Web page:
Developing an Integrated Community Sustainability Plan


by Veryan Haysom


Municipalities which receive federal gas tax transfers from the Province under the Canada Nova Scotia Agreement on the Transfer of Federal Gas Tax Revenues are required to prepare an Integrated Community Sustainability Plan.

An Integrated Community Sustainability Plan is defined as a long-term plan, developed in consultation with community members, that provides direction for the community to realize sustainability objectives for the environmental, cultural, social and economic dimensions of its identity. Integrated Sustainability Plans must also be reasonably consistent with statements of provincial interest under the Municipal Government Act.

Nova Scotia’s principles of sustainability are set out in the Environmental Goals and Sustainable Prosperity Act. They include the principles that the environment and the economy of the Province are a shared responsibility of all levels of government, the private sector and all people of the Province.


Mahone Bay should immediately begin to create a Community Sustainability Plan. All development in the Town should be consistent with the Town’s Integrated Community Sustainability Plan.

To assist the Town and meet the requirement for citizen participation in the planning process, an ad hoc Citizens’ Advisory Committee on Sustainability should be established to recommend an interim Integrated Community Sustainability Plan to the Town Council. Until a final Plan is in place, all developments in the Town should be referred to the Committee for its advice with respect to the sustainability of the proposal.

The Committee should establish working groups on topics that would include the environment, culture, social justice and the economy. The working groups should be given a mandate to conduct their business at informal “kitchen table” meetings throughout the Town and report back to the Committee as a whole.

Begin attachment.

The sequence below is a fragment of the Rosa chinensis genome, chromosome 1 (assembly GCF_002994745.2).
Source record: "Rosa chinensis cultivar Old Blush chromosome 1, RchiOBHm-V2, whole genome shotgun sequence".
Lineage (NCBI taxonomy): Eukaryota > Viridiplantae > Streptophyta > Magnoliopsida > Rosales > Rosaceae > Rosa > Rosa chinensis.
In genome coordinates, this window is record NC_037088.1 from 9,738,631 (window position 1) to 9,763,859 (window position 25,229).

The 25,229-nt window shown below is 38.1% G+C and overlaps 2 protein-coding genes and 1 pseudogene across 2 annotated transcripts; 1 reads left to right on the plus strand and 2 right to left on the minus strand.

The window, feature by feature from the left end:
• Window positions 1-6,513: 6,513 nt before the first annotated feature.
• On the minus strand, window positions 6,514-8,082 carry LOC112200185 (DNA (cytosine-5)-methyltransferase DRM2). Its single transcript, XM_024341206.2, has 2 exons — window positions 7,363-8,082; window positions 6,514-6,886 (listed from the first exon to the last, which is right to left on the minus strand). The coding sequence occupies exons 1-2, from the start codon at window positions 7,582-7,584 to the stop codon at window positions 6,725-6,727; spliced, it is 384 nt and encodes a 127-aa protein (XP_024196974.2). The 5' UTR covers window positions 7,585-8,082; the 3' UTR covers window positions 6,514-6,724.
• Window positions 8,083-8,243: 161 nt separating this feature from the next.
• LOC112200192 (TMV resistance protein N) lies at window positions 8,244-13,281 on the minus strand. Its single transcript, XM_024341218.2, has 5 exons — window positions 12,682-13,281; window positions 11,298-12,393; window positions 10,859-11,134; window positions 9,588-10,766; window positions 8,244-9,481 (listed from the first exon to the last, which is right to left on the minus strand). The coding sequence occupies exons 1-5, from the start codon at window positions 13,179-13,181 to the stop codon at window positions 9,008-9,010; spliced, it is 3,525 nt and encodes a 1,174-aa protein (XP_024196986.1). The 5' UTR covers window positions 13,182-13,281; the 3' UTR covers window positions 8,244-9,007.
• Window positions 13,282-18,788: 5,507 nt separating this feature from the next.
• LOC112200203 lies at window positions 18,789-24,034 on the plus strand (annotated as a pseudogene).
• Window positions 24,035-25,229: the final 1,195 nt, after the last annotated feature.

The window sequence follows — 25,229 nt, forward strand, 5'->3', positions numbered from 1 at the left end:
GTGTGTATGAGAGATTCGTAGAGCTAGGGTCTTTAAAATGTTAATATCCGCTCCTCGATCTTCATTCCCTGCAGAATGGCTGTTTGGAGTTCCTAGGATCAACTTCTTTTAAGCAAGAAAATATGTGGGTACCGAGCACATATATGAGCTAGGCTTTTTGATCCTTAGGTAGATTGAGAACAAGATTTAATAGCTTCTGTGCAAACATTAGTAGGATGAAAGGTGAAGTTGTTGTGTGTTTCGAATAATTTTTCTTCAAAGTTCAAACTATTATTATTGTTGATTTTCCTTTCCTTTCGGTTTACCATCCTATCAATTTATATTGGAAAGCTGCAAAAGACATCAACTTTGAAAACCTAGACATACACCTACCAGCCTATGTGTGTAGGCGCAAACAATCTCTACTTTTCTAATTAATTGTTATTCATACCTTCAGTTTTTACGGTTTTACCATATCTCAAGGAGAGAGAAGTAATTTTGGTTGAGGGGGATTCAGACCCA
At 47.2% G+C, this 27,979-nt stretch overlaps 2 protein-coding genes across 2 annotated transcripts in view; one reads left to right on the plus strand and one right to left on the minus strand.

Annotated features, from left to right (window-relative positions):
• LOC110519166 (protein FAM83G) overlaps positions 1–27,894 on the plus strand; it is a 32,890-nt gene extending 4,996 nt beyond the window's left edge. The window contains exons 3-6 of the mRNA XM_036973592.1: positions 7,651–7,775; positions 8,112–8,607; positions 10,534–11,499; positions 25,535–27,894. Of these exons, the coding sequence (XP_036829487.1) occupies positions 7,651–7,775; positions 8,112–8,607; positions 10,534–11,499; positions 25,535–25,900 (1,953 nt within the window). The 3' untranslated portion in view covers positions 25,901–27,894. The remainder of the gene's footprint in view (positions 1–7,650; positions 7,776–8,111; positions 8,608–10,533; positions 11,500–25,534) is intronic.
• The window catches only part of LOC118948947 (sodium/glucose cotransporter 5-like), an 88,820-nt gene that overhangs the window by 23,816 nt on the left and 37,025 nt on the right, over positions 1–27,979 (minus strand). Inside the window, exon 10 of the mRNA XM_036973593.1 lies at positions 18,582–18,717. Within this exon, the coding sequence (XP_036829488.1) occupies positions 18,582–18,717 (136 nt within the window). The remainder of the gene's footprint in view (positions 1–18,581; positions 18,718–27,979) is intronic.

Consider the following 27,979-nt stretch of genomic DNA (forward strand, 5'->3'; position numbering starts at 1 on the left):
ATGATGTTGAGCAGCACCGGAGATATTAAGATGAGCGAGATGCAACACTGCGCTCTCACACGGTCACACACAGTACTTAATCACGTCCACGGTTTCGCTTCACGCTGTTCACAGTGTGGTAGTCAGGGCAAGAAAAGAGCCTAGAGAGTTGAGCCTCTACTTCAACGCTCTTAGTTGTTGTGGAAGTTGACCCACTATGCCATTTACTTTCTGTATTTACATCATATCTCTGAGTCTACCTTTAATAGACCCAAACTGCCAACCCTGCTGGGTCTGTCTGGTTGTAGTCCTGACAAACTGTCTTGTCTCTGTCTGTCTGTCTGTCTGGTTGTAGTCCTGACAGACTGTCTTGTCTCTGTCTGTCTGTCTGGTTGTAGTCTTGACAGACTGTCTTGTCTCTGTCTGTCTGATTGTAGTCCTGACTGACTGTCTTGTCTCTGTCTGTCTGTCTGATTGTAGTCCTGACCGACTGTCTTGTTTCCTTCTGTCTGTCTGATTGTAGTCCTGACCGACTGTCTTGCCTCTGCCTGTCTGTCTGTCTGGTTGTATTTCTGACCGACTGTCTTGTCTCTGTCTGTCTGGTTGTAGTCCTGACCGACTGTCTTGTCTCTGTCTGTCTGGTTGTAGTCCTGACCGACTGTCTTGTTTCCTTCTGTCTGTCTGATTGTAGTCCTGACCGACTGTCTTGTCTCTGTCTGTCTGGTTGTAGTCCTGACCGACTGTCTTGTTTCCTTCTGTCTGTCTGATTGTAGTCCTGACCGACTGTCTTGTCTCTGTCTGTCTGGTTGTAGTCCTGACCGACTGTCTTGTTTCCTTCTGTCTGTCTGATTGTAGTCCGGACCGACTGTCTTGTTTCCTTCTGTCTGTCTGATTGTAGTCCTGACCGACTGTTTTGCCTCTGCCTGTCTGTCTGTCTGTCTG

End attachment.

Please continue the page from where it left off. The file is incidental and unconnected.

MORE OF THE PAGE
The terms of reference for the Committee should (1) be worked out by the Council in consultation with the Committee; (2) establish a reasonable time frame to report; (3) identify the support and resources available to the Committee; and (4) take account of the following:
• existing planning and financial frameworks of the Town as well as its other plans and programmes;
• the systematic identification of problems and their causes;
• the prioritization of tasks to address identified problems;
• the consideration and assessment of alternative strategic options;
creation of a vision for a sustainable community;
• establishment of a long-term action plan towards community sustainability which includes measurable targets; the programming of the implementation of the plan including a timetable and statement of allocations of responsibilities; and procedures for monitoring implementation of the plan.

The town’s procedures for finalizing the Plan after receiving the Committee’s report must be transparent, accessible to the public, and mandated by law in order to meet the test for legitimacy set out by the Supreme Court of Canada (City of London v. RSJ Holdings). []

Proposed by Veryan Haysom

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